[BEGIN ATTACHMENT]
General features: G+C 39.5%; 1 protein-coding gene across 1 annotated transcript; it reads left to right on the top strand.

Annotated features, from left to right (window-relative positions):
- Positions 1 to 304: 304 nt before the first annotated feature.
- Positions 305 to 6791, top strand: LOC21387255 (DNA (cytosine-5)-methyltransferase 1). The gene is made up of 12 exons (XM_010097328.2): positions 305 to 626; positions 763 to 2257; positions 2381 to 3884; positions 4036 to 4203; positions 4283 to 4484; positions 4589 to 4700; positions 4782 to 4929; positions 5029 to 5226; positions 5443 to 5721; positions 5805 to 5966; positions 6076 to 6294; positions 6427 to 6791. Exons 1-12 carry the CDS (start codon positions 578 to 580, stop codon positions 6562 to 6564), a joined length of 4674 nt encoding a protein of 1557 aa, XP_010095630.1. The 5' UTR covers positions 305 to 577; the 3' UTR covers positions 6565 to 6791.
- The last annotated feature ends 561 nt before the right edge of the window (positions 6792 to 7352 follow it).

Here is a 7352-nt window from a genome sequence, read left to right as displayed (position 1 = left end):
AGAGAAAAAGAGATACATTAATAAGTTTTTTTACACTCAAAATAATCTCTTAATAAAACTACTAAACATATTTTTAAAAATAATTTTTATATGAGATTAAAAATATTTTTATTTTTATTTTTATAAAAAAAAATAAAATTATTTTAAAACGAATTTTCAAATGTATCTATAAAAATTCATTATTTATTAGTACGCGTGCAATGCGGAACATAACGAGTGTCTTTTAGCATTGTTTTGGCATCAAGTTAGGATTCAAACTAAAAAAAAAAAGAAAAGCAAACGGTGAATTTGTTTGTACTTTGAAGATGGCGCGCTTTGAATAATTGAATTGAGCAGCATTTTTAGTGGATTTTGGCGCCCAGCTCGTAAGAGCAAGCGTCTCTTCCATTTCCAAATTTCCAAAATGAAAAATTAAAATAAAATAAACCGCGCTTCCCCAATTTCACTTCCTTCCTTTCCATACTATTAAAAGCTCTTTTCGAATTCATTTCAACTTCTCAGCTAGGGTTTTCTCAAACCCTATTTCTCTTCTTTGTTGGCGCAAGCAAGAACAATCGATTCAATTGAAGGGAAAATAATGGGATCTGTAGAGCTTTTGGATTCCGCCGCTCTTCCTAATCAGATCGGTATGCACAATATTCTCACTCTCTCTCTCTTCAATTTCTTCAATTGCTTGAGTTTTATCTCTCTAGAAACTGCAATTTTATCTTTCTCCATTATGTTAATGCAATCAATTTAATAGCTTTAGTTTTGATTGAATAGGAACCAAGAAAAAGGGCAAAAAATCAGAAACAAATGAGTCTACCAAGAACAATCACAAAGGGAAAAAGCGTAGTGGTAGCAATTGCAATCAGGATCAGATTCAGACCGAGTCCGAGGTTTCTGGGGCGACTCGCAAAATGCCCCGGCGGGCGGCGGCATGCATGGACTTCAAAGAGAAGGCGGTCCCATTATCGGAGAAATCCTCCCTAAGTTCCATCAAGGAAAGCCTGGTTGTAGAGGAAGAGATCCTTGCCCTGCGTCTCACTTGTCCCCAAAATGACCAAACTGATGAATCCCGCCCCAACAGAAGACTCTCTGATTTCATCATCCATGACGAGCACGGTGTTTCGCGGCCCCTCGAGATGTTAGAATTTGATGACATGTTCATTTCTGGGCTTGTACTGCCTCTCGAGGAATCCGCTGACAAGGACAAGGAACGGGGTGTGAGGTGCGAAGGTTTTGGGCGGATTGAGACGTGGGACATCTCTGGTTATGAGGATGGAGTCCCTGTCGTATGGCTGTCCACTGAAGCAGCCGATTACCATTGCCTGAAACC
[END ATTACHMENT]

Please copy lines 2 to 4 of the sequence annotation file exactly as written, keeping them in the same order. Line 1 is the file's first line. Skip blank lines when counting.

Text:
Annotated features, from left to right (window-relative positions):
- Positions 1 to 304: 304 nt before the first annotated feature.
- Positions 305 to 6791, top strand: LOC21387255 (DNA (cytosine-5)-methyltransferase 1). The gene is made up of 12 exons (XM_010097328.2): positions 305 to 626; positions 763 to 2257; positions 2381 to 3884; positions 4036 to 4203; positions 4283 to 4484; positions 4589 to 4700; positions 4782 to 4929; positions 5029 to 5226; positions 5443 to 5721; positions 5805 to 5966; positions 6076 to 6294; positions 6427 to 6791. Exons 1-12 carry the CDS (start codon positions 578 to 580, stop codon positions 6562 to 6564), a joined length of 4674 nt encoding a protein of 1557 aa, XP_010095630.1. The 5' UTR covers positions 305 to 577; the 3' UTR covers positions 6565 to 6791.